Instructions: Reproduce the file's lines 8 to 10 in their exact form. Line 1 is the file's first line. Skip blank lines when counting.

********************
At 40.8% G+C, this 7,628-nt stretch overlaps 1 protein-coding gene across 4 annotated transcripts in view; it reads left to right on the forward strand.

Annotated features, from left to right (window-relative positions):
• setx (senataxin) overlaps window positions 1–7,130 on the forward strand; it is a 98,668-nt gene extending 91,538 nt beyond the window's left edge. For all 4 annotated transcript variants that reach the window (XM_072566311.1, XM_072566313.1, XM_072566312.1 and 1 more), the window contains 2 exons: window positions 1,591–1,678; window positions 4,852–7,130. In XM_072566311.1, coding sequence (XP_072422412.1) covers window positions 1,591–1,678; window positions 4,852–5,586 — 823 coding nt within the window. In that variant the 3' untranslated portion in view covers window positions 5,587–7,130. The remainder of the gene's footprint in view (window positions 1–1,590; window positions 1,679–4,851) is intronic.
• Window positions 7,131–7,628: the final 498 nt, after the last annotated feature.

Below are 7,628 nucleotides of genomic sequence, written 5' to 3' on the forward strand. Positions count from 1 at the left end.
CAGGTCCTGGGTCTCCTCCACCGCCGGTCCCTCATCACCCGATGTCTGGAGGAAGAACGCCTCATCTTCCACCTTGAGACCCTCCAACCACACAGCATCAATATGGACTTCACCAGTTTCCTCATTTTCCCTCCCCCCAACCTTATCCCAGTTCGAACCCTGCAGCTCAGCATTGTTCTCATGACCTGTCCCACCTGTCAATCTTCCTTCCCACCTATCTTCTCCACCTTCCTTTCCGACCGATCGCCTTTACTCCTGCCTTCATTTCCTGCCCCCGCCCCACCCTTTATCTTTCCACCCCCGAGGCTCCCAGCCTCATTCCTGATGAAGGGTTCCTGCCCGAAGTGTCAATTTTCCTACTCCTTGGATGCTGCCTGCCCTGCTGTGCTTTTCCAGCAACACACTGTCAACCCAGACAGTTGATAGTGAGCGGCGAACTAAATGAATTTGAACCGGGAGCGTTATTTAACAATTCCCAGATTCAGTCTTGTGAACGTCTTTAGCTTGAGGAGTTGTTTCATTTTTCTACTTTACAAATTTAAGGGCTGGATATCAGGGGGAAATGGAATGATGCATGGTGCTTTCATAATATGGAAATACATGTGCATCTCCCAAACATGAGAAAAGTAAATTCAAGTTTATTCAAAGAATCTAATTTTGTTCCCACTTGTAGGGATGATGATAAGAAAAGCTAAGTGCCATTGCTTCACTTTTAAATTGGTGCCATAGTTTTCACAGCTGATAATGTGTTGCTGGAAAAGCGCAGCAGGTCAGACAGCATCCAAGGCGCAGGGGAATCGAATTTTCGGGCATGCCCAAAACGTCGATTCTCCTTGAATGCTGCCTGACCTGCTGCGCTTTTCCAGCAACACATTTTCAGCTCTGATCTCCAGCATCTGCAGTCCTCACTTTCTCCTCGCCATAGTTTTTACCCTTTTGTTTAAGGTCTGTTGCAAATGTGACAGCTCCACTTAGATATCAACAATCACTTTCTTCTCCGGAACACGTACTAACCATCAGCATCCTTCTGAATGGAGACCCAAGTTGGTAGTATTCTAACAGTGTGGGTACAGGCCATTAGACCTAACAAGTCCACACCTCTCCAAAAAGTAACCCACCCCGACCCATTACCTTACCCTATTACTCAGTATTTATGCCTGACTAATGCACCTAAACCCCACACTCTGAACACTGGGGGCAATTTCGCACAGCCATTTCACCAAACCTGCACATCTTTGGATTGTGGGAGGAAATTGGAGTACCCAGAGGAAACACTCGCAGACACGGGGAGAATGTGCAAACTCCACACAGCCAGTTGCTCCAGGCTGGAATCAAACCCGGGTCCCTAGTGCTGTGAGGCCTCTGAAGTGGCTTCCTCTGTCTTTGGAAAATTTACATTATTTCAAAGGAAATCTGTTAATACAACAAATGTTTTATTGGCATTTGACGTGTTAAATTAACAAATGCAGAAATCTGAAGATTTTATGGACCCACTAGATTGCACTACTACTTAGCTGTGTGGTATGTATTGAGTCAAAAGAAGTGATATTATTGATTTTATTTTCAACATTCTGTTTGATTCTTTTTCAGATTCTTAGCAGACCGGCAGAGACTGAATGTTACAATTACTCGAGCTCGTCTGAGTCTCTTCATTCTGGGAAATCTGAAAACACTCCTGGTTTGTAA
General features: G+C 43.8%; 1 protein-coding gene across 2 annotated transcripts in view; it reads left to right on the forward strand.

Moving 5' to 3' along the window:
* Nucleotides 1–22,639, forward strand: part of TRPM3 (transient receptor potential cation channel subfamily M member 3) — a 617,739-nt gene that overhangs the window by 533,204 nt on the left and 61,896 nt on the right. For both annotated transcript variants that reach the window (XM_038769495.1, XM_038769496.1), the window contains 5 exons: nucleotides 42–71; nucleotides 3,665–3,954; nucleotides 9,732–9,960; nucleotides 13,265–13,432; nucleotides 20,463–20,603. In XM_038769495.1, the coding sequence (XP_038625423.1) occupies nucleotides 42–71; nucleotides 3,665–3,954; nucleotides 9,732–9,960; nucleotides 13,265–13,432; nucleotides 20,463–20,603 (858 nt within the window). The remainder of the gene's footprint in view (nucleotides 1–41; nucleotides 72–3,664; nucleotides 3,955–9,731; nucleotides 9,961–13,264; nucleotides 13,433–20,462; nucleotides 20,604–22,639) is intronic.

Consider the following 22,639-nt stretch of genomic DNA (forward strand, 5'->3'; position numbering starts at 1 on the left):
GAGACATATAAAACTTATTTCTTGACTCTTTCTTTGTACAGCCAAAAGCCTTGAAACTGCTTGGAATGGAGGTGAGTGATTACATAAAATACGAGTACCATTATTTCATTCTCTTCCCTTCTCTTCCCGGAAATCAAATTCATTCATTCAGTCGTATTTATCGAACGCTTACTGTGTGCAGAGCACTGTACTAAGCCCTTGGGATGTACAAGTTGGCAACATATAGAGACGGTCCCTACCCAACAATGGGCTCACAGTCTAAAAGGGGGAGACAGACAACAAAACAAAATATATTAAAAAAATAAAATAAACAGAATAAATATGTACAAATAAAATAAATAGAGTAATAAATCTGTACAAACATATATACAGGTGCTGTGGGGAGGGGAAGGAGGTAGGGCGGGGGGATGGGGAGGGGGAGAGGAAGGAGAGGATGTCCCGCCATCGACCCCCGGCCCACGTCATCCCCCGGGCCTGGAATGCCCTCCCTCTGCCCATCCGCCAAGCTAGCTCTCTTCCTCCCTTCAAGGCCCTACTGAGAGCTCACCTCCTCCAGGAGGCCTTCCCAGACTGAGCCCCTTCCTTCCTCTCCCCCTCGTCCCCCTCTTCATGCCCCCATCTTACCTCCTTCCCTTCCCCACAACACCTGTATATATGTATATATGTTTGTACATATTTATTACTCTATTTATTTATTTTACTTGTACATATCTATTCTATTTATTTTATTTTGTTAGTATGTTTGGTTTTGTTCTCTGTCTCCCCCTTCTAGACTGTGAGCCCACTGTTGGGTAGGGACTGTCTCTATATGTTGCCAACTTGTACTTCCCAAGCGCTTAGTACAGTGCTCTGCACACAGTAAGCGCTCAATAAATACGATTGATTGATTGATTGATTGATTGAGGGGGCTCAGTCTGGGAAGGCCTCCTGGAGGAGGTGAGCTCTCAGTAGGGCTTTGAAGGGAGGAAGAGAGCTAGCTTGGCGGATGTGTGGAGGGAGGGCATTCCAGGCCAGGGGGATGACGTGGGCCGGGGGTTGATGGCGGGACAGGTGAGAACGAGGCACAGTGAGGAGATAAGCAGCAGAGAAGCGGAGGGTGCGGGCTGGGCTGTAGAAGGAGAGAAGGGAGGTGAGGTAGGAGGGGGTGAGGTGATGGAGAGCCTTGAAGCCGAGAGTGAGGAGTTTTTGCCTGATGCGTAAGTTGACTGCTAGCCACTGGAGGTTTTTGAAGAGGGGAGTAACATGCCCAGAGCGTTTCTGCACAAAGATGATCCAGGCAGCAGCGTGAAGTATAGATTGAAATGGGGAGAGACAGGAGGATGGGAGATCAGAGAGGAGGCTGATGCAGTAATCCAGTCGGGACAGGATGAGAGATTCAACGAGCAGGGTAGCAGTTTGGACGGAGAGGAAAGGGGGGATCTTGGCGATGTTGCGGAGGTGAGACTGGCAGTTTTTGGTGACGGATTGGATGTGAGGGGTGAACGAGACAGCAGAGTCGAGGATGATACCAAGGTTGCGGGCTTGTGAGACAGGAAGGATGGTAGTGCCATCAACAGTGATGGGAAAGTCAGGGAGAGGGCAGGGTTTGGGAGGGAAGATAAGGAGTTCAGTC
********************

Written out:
Moving 5' to 3' along the window:
* Nucleotides 1–22,639, forward strand: part of TRPM3 (transient receptor potential cation channel subfamily M member 3) — a 617,739-nt gene that overhangs the window by 533,204 nt on the left and 61,896 nt on the right. For both annotated transcript variants that reach the window (XM_038769495.1, XM_038769496.1), the window contains 5 exons: nucleotides 42–71; nucleotides 3,665–3,954; nucleotides 9,732–9,960; nucleotides 13,265–13,432; nucleotides 20,463–20,603. In XM_038769495.1, the coding sequence (XP_038625423.1) occupies nucleotides 42–71; nucleotides 3,665–3,954; nucleotides 9,732–9,960; nucleotides 13,265–13,432; nucleotides 20,463–20,603 (858 nt within the window). The remainder of the gene's footprint in view (nucleotides 1–41; nucleotides 72–3,664; nucleotides 3,955–9,731; nucleotides 9,961–13,264; nucleotides 13,433–20,462; nucleotides 20,604–22,639) is intronic.

Consider the following 22,639-nt stretch of genomic DNA (forward strand, 5'->3'; position numbering starts at 1 on the left):